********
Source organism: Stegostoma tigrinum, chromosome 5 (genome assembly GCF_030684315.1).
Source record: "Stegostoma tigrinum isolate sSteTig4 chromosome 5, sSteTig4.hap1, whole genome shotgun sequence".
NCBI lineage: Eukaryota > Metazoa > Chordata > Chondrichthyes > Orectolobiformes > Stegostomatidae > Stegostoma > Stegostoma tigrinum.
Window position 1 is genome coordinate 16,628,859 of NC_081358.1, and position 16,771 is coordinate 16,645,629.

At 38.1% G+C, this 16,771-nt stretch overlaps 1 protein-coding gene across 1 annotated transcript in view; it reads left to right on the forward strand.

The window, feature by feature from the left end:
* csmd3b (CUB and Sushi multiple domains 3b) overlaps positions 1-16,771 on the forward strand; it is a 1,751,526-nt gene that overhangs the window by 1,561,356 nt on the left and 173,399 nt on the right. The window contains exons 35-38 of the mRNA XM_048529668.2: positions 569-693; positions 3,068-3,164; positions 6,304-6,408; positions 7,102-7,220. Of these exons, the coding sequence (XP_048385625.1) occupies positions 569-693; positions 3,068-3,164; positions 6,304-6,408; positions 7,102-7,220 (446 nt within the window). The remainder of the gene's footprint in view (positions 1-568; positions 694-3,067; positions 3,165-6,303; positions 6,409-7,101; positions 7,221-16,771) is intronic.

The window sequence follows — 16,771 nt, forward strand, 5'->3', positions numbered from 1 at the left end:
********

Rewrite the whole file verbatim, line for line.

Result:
Source organism: Stegostoma tigrinum, chromosome 5 (genome assembly GCF_030684315.1).
Source record: "Stegostoma tigrinum isolate sSteTig4 chromosome 5, sSteTig4.hap1, whole genome shotgun sequence".
NCBI lineage: Eukaryota > Metazoa > Chordata > Chondrichthyes > Orectolobiformes > Stegostomatidae > Stegostoma > Stegostoma tigrinum.
Window position 1 is genome coordinate 16,628,859 of NC_081358.1, and position 16,771 is coordinate 16,645,629.

At 38.1% G+C, this 16,771-nt stretch overlaps 1 protein-coding gene across 1 annotated transcript in view; it reads left to right on the forward strand.

The window, feature by feature from the left end:
* csmd3b (CUB and Sushi multiple domains 3b) overlaps positions 1-16,771 on the forward strand; it is a 1,751,526-nt gene that overhangs the window by 1,561,356 nt on the left and 173,399 nt on the right. The window contains exons 35-38 of the mRNA XM_048529668.2: positions 569-693; positions 3,068-3,164; positions 6,304-6,408; positions 7,102-7,220. Of these exons, the coding sequence (XP_048385625.1) occupies positions 569-693; positions 3,068-3,164; positions 6,304-6,408; positions 7,102-7,220 (446 nt within the window). The remainder of the gene's footprint in view (positions 1-568; positions 694-3,067; positions 3,165-6,303; positions 6,409-7,101; positions 7,221-16,771) is intronic.

The window sequence follows — 16,771 nt, forward strand, 5'->3', positions numbered from 1 at the left end: